By 11pm Saturday evening all La Liga’s club will know their destiny. The battle for the top has long been won but there is still plenty left to play for, as apart from the top three, the rest of the European places have yet to be settled.
There is still one Champions League spot up for grabs and three Europa League places all up in the air. La Liga get two spots for the Europa League, which are for the fifth and sixth-placed teams but because Atletico Madrid won the Copa del Rey, seventh place has now been awarded a Europa spot. However, because of some off-the-field issues, there is a possibility that as low down as ninth may be enough for a team to nick a place in the competition for next season, meaning that everyone down to Levante in 11th still has a chance of European football, and that means that this weekend could be very interesting.
Barca face Malaga with the title long secured but don’t expect them to be taking this tie lightly. They are determined to get 100 points and so won’t be doing Manuel Pellegrini any favours. Malaga are guaranteed sixth even if Real Betis pull level in Week 38, thanks to a superior head-to-head, and that gets them Europa League football. However, they are currently awaiting the verdict of an appeal to Court of Arbitration over UEFA’s season-long ban from Europe for financial irregularity. A decision is due on June 4 and should they prove unsuccessful then their European spot will pass down to eighth place.
The race for fourth is where most of the attention is turned to this weekend. Valencia have had a torrid season but may still take the final Champions League place. All they need to do is win or match Real Sociedad’s result, as Los Che are two points ahead of La Real. Both sides have tough away games, with Ernesto Valverde’s men facing Sevilla, who have an outside shot of qualifying for the Europa League, whilst La Real are away to Deportivo de La Coruna, who are fighting for survival. Valencia have a cushion but should they draw and Philippe Montanier’s men win, then the final place goes to the men from San Sebastian who have the better head to head record. The consolation prize for the loser is the Europa League.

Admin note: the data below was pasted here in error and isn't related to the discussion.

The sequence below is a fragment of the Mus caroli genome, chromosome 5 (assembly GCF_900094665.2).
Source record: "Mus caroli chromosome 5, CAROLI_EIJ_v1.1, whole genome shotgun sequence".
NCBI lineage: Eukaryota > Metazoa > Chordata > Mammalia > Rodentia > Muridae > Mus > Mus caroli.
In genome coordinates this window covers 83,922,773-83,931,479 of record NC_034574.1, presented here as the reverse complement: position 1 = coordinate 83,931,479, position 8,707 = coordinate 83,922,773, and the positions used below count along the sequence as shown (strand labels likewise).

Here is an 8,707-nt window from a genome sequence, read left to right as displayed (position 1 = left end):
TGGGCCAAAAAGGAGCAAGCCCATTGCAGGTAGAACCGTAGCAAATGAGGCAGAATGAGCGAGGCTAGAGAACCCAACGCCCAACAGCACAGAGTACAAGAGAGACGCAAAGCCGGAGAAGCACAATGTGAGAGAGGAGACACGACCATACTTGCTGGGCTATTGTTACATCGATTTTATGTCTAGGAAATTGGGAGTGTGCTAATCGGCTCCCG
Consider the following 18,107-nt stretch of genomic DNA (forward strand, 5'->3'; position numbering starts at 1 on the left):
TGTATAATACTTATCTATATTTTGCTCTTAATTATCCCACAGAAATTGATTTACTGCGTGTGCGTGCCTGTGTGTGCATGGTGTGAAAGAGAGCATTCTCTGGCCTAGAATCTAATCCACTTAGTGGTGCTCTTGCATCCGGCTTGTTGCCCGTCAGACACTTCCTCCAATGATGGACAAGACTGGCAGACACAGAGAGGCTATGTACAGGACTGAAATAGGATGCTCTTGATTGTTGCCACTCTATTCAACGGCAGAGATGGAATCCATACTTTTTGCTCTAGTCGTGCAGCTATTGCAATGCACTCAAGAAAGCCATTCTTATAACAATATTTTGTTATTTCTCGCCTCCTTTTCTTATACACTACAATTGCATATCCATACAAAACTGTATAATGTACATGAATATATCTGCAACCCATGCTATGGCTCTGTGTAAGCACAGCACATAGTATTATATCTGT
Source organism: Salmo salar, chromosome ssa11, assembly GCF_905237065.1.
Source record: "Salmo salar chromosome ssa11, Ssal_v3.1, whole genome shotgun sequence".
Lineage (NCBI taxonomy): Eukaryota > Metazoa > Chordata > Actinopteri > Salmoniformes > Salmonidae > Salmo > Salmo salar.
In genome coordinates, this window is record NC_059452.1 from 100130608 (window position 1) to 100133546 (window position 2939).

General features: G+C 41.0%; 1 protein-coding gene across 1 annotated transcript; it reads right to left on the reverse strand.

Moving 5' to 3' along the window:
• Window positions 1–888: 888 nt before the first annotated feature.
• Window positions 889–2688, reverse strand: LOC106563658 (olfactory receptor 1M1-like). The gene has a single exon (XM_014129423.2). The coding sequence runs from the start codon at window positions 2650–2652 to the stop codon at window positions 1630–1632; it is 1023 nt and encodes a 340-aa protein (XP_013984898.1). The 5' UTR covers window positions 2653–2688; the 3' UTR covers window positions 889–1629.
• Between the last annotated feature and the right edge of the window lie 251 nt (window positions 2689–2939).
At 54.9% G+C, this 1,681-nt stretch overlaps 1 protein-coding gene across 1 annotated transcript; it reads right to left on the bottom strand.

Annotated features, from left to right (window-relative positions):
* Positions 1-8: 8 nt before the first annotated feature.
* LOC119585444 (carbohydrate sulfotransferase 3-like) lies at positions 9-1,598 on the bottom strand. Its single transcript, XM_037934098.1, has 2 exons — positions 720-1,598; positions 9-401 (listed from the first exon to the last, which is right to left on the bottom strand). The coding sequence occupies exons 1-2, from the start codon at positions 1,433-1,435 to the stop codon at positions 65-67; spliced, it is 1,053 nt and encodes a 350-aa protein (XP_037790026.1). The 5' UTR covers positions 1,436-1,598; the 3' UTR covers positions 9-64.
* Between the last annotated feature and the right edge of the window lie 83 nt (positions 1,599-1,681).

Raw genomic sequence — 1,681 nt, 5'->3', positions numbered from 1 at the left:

The aforementioned Betis need to win or at least draw and seal seventh and a definite place in Europe, because behind them are Rayo Vallecano and the Vallecas side beat Los Beticos twice this season. Rayo will at least take eighth, which looks likely to take Malaga’s spot in the Europa League, but there is an ironic twist. Rayo face a similar situation to the Costa del Sol side, with UEFA refusing to give them a licence to compete in Europe on financial ground. The club are appealing so as they can rub shoulders with Europe’s top clubs for the first time since 2001, but should they be denied the right to play, then ninth gets their place.
That’s where things get interesting. There are three sides with a shot at taking this final hypothetical place. The big question is, do their players really want to play on Thursday nights? Sevilla are currently in ninth and enjoyed a good spell in the competition when it was known as the UEFA Cup. Getafe are in 10th and also had a good run a few years back and then there is Levante, who enjoyed a run to the Last 16 this season in their debut campaign abroad. Of all three, Getafe appear to have the easiest tie as they face Granada away and they have nothing to play for. As mentioned, Sevilla have Valencia, but at home, and Levante have Real Betis, also at home.
Whilst most eyes may be tempted to turn towards the Santiago Bernabeu to see Jose Mourinho stand in the Real Madrid dug out one last time, the real story is the battle for Europe and the fight for survival. On Saturday there will be plenty of tears of joy and lots of people drowning their sorrows in what promises to be a real cliff-hanger.